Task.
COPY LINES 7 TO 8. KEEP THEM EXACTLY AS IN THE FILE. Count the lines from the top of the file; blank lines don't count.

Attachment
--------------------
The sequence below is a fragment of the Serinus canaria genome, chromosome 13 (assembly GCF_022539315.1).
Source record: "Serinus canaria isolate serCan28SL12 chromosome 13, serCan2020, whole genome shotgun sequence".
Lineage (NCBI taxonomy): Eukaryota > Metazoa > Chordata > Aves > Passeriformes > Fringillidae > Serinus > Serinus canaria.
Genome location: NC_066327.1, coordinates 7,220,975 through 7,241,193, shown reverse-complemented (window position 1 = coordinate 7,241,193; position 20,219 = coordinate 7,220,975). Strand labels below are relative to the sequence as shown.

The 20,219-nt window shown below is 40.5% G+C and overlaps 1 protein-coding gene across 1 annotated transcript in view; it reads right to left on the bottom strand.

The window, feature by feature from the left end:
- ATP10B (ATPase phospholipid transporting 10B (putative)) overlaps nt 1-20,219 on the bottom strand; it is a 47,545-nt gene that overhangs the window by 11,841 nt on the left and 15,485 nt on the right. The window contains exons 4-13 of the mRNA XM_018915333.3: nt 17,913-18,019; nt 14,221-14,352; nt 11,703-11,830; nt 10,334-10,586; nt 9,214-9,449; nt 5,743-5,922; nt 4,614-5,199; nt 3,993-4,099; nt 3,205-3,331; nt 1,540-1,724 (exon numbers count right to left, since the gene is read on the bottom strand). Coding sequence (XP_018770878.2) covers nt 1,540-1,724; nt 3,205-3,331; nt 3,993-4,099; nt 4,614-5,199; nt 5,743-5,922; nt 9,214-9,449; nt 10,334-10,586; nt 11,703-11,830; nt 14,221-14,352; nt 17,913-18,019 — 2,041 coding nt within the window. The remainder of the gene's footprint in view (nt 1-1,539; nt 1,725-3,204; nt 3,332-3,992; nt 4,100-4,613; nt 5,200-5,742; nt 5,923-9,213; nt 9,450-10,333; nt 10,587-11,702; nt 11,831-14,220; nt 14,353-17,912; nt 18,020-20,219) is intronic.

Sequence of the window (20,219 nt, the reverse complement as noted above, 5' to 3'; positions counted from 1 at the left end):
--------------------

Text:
- ATP10B (ATPase phospholipid transporting 10B (putative)) overlaps nt 1-20,219 on the bottom strand; it is a 47,545-nt gene that overhangs the window by 11,841 nt on the left and 15,485 nt on the right. The window contains exons 4-13 of the mRNA XM_018915333.3: nt 17,913-18,019; nt 14,221-14,352; nt 11,703-11,830; nt 10,334-10,586; nt 9,214-9,449; nt 5,743-5,922; nt 4,614-5,199; nt 3,993-4,099; nt 3,205-3,331; nt 1,540-1,724 (exon numbers count right to left, since the gene is read on the bottom strand). Coding sequence (XP_018770878.2) covers nt 1,540-1,724; nt 3,205-3,331; nt 3,993-4,099; nt 4,614-5,199; nt 5,743-5,922; nt 9,214-9,449; nt 10,334-10,586; nt 11,703-11,830; nt 14,221-14,352; nt 17,913-18,019 — 2,041 coding nt within the window. The remainder of the gene's footprint in view (nt 1-1,539; nt 1,725-3,204; nt 3,332-3,992; nt 4,100-4,613; nt 5,200-5,742; nt 5,923-9,213; nt 9,450-10,333; nt 10,587-11,702; nt 11,831-14,220; nt 14,353-17,912; nt 18,020-20,219) is intronic.

Sequence of the window (20,219 nt, the reverse complement as noted above, 5' to 3'; positions counted from 1 at the left end):